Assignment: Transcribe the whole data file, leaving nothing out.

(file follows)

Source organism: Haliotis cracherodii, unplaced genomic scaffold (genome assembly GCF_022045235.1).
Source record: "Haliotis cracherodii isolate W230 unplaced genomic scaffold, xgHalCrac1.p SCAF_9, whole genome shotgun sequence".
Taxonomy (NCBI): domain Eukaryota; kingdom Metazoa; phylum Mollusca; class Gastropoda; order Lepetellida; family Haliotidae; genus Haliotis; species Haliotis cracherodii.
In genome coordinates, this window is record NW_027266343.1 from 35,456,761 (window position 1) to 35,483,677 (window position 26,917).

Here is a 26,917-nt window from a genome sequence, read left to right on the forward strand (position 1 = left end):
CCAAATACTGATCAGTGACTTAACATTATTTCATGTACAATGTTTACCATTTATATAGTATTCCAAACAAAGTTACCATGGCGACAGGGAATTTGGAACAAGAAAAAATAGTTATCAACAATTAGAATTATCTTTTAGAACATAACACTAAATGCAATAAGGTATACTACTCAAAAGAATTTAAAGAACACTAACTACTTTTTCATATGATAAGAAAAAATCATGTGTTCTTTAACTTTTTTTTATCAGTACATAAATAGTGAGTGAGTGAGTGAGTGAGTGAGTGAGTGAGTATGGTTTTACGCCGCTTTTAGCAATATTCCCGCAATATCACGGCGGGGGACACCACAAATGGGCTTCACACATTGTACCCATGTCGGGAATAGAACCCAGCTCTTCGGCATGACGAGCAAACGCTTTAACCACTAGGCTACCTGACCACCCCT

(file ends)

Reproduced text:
Source organism: Haliotis cracherodii, unplaced genomic scaffold (genome assembly GCF_022045235.1).
Source record: "Haliotis cracherodii isolate W230 unplaced genomic scaffold, xgHalCrac1.p SCAF_9, whole genome shotgun sequence".
Taxonomy (NCBI): domain Eukaryota; kingdom Metazoa; phylum Mollusca; class Gastropoda; order Lepetellida; family Haliotidae; genus Haliotis; species Haliotis cracherodii.
In genome coordinates, this window is record NW_027266343.1 from 35,456,761 (window position 1) to 35,483,677 (window position 26,917).

Here is a 26,917-nt window from a genome sequence, read left to right on the forward strand (position 1 = left end):
CCAAATACTGATCAGTGACTTAACATTATTTCATGTACAATGTTTACCATTTATATAGTATTCCAAACAAAGTTACCATGGCGACAGGGAATTTGGAACAAGAAAAAATAGTTATCAACAATTAGAATTATCTTTTAGAACATAACACTAAATGCAATAAGGTATACTACTCAAAAGAATTTAAAGAACACTAACTACTTTTTCATATGATAAGAAAAAATCATGTGTTCTTTAACTTTTTTTTATCAGTACATAAATAGTGAGTGAGTGAGTGAGTGAGTGAGTGAGTGAGTATGGTTTTACGCCGCTTTTAGCAATATTCCCGCAATATCACGGCGGGGGACACCACAAATGGGCTTCACACATTGTACCCATGTCGGGAATAGAACCCAGCTCTTCGGCATGACGAGCAAACGCTTTAACCACTAGGCTACCTGACCACCCCT